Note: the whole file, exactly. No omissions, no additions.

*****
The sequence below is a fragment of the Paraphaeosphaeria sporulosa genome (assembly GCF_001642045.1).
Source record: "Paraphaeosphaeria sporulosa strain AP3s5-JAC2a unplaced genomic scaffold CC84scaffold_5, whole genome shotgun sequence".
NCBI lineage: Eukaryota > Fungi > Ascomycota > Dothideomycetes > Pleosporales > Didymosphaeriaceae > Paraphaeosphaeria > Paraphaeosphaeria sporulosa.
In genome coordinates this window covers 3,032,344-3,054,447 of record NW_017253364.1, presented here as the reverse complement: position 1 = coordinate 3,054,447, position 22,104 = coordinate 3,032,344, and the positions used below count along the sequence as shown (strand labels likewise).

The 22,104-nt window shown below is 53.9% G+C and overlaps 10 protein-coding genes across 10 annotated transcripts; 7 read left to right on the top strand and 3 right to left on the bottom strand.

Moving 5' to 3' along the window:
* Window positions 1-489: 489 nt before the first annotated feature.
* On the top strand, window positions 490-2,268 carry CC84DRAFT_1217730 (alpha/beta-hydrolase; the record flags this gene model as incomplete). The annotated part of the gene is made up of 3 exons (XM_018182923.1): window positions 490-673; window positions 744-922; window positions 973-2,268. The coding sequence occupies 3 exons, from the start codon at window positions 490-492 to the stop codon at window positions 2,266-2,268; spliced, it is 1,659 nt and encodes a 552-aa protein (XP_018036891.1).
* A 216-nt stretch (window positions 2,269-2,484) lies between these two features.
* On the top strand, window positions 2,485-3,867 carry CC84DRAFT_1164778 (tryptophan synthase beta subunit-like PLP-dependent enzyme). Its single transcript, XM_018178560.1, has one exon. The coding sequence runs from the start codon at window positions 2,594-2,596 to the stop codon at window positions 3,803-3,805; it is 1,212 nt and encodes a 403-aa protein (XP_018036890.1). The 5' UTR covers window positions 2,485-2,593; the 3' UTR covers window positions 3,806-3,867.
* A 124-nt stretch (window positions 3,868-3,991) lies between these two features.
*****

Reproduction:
The sequence below is a fragment of the Paraphaeosphaeria sporulosa genome (assembly GCF_001642045.1).
Source record: "Paraphaeosphaeria sporulosa strain AP3s5-JAC2a unplaced genomic scaffold CC84scaffold_5, whole genome shotgun sequence".
NCBI lineage: Eukaryota > Fungi > Ascomycota > Dothideomycetes > Pleosporales > Didymosphaeriaceae > Paraphaeosphaeria > Paraphaeosphaeria sporulosa.
In genome coordinates this window covers 3,032,344-3,054,447 of record NW_017253364.1, presented here as the reverse complement: position 1 = coordinate 3,054,447, position 22,104 = coordinate 3,032,344, and the positions used below count along the sequence as shown (strand labels likewise).

The 22,104-nt window shown below is 53.9% G+C and overlaps 10 protein-coding genes across 10 annotated transcripts; 7 read left to right on the top strand and 3 right to left on the bottom strand.

Moving 5' to 3' along the window:
* Window positions 1-489: 489 nt before the first annotated feature.
* On the top strand, window positions 490-2,268 carry CC84DRAFT_1217730 (alpha/beta-hydrolase; the record flags this gene model as incomplete). The annotated part of the gene is made up of 3 exons (XM_018182923.1): window positions 490-673; window positions 744-922; window positions 973-2,268. The coding sequence occupies 3 exons, from the start codon at window positions 490-492 to the stop codon at window positions 2,266-2,268; spliced, it is 1,659 nt and encodes a 552-aa protein (XP_018036891.1).
* A 216-nt stretch (window positions 2,269-2,484) lies between these two features.
* On the top strand, window positions 2,485-3,867 carry CC84DRAFT_1164778 (tryptophan synthase beta subunit-like PLP-dependent enzyme). Its single transcript, XM_018178560.1, has one exon. The coding sequence runs from the start codon at window positions 2,594-2,596 to the stop codon at window positions 3,803-3,805; it is 1,212 nt and encodes a 403-aa protein (XP_018036890.1). The 5' UTR covers window positions 2,485-2,593; the 3' UTR covers window positions 3,806-3,867.
* A 124-nt stretch (window positions 3,868-3,991) lies between these two features.